Rule #2: Come as you are, not as you think you should be.

If there’s one thing I’ve learned from yoga – especially during my time at Hustle and Flow – it’s that each of us has a rich inner life that is constantly tasked with responding to stress, family dynamics, relationships, work expectations, politics, and on and on, right down to fretting about what we had for breakfast or the uncomfortable thing a cashier said to us at the store earlier.

The prevailing yoga rhetoric wants you to think that because you’re an active student, you’re somehow supposed to have risen above these stressors. That you’re immune to existential ennui or being hurt because your coworkers went to your favorite lunch spot without you this week. To think this is to deny our humanity, our sensitivities and our emotions that make us who we are as people. It minimizes not just the mundane stuff but the big hurts in life, the grief, the losses, the struggle to survive.

So if you’re considering coming to the mat today, or tomorrow, or even just considering it as a “someday,” know that if you’re not what you consider the “best version of yourself,” you are welcome, and you belong. If you are frazzled from a fight that has shaken you to your core, or if you are so lost in grief you can barely get out of bed, you are welcome, and you belong. If you are ashamed of your body or angry at yourself for something you said or did, you are welcome, and you belong. If you’re hungover or just ate too much Taco Bell, you are welcome, and you belong. Exactly as you are, right now. You always belong, you are always worthy of being on that mat.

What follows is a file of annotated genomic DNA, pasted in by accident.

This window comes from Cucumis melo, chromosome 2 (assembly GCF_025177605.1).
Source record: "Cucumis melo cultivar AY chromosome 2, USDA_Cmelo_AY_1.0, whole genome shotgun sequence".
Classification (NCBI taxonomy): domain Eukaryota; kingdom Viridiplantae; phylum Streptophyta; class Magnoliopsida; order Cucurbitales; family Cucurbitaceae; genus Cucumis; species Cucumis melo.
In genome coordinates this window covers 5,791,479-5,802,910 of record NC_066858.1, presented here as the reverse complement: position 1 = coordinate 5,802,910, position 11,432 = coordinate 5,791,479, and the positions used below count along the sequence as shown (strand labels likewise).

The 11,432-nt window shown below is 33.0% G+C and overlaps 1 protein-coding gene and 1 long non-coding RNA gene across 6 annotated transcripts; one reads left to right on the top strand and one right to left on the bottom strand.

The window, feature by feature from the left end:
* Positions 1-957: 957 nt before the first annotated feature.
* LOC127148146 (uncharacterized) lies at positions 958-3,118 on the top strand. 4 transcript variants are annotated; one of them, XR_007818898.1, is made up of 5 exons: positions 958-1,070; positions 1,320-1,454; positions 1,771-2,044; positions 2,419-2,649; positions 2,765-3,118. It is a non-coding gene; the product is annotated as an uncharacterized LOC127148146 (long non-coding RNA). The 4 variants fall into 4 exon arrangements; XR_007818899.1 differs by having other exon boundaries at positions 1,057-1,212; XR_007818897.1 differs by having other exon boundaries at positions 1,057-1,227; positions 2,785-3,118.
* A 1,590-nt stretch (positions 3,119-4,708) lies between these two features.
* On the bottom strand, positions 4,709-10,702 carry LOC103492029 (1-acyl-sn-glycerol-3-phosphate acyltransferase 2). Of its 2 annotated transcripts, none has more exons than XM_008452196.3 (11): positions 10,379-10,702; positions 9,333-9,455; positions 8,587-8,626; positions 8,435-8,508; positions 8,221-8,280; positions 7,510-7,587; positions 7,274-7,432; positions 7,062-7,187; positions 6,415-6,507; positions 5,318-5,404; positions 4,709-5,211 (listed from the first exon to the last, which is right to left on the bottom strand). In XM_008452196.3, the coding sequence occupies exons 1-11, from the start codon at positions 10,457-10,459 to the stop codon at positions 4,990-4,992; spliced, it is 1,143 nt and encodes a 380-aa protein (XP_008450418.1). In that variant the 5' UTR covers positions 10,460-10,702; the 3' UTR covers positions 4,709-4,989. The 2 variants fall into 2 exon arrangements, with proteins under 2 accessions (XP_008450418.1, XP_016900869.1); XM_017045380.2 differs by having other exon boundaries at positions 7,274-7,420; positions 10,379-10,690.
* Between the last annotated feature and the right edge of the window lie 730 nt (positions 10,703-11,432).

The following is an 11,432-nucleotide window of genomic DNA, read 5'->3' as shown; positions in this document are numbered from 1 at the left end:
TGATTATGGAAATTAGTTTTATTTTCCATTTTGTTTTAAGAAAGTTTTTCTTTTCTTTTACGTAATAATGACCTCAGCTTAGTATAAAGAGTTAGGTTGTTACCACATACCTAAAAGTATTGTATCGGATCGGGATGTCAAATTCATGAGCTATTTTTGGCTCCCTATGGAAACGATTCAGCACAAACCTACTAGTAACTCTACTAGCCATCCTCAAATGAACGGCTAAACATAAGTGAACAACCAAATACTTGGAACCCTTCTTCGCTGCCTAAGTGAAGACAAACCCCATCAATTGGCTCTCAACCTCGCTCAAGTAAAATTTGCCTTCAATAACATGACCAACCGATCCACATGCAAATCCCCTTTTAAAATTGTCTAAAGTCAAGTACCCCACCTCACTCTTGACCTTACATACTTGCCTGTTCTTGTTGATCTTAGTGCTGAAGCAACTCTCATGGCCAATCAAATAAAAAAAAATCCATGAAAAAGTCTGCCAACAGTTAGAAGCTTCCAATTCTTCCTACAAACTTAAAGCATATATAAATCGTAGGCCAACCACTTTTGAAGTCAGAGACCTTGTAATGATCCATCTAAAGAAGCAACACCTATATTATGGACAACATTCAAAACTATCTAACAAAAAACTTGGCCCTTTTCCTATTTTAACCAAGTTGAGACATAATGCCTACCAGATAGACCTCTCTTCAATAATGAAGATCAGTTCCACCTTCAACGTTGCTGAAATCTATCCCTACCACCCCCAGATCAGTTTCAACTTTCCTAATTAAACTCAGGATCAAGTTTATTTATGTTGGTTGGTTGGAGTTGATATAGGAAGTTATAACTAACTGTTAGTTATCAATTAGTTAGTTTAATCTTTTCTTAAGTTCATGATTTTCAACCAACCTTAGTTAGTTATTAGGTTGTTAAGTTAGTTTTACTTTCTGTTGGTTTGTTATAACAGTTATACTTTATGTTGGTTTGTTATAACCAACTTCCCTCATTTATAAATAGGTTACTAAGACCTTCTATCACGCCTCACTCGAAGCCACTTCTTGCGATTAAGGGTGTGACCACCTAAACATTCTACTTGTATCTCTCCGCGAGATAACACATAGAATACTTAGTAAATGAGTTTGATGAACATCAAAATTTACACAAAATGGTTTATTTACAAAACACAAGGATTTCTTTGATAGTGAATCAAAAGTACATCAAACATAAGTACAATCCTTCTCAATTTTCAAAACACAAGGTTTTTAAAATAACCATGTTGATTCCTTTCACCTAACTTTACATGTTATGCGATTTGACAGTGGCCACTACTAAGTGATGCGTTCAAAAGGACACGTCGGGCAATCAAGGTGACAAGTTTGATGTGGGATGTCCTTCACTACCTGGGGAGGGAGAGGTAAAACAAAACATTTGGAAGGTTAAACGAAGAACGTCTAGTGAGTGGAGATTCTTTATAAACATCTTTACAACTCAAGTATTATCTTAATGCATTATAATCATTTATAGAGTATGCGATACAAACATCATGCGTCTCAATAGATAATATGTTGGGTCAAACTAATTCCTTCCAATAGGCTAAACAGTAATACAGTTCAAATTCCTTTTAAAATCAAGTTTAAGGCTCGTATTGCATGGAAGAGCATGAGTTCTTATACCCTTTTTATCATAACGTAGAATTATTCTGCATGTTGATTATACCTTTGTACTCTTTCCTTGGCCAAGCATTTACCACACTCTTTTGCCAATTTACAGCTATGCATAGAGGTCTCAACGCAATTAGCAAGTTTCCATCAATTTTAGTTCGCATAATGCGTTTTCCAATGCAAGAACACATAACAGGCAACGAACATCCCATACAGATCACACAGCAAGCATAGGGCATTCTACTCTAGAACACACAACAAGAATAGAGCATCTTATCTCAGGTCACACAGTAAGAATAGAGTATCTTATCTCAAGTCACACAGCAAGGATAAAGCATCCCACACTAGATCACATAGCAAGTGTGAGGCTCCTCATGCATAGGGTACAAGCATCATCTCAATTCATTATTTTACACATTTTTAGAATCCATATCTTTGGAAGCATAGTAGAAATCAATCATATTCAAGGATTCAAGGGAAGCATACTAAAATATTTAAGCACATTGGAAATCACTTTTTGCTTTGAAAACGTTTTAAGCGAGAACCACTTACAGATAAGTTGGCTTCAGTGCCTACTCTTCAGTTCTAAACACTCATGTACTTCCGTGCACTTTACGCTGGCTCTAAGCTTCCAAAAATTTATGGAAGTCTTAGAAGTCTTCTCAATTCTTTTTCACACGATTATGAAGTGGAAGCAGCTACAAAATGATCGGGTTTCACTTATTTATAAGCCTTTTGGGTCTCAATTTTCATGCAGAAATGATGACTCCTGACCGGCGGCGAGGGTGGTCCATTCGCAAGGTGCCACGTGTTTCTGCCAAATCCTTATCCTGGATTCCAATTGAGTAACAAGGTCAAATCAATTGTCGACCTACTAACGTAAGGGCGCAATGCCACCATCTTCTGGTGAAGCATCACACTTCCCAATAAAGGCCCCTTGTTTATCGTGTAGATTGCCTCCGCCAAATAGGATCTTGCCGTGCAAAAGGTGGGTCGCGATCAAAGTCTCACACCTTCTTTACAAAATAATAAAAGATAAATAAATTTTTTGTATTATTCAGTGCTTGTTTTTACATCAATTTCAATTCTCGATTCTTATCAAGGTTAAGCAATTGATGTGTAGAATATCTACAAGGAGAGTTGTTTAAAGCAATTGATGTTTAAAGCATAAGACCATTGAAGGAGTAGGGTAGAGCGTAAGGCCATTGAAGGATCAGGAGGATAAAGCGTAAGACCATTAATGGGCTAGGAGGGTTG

I remember when my mom would clean the house because the cleaning service was coming. She would pre-clean so that the cleaning service could… clean. I think that a lot of us treat our minds and bodies like that when we think about approaching a new practice of any kind. “I’ll start, but I have to do XYZ first.” But know this: you don’t have to “clean” or “prepare” to come to your yoga practice. It’s there for you as you are right at this moment, a perfect human being.

Rule #3: Do things badly!

The first step to being “good” at something is to do it badly, over and over again, until one day you’re not so bad at it anymore. But yoga isn’t like playing the flute or studying chess; there are no tests, competitions or performances to prove your competency, to show that you are “good.” Your yoga practice is your yoga practice – just for you – from the moment you make the choice to start.

At Hustle and Flow, the yoga is fused with fluid movements that you can translate into whatever your body wants.

There is no good or bad, there is just what is on any given day, and often, you might be surprised at the things your body and mind do or don’t do. Fall down, laugh, stumble, struggle, sweat, feel awkward, try new things, realize you’re stronger than you thought you were. It’s all a part of your practice.

And now on to the little guys:

Rule #4: Scooch up!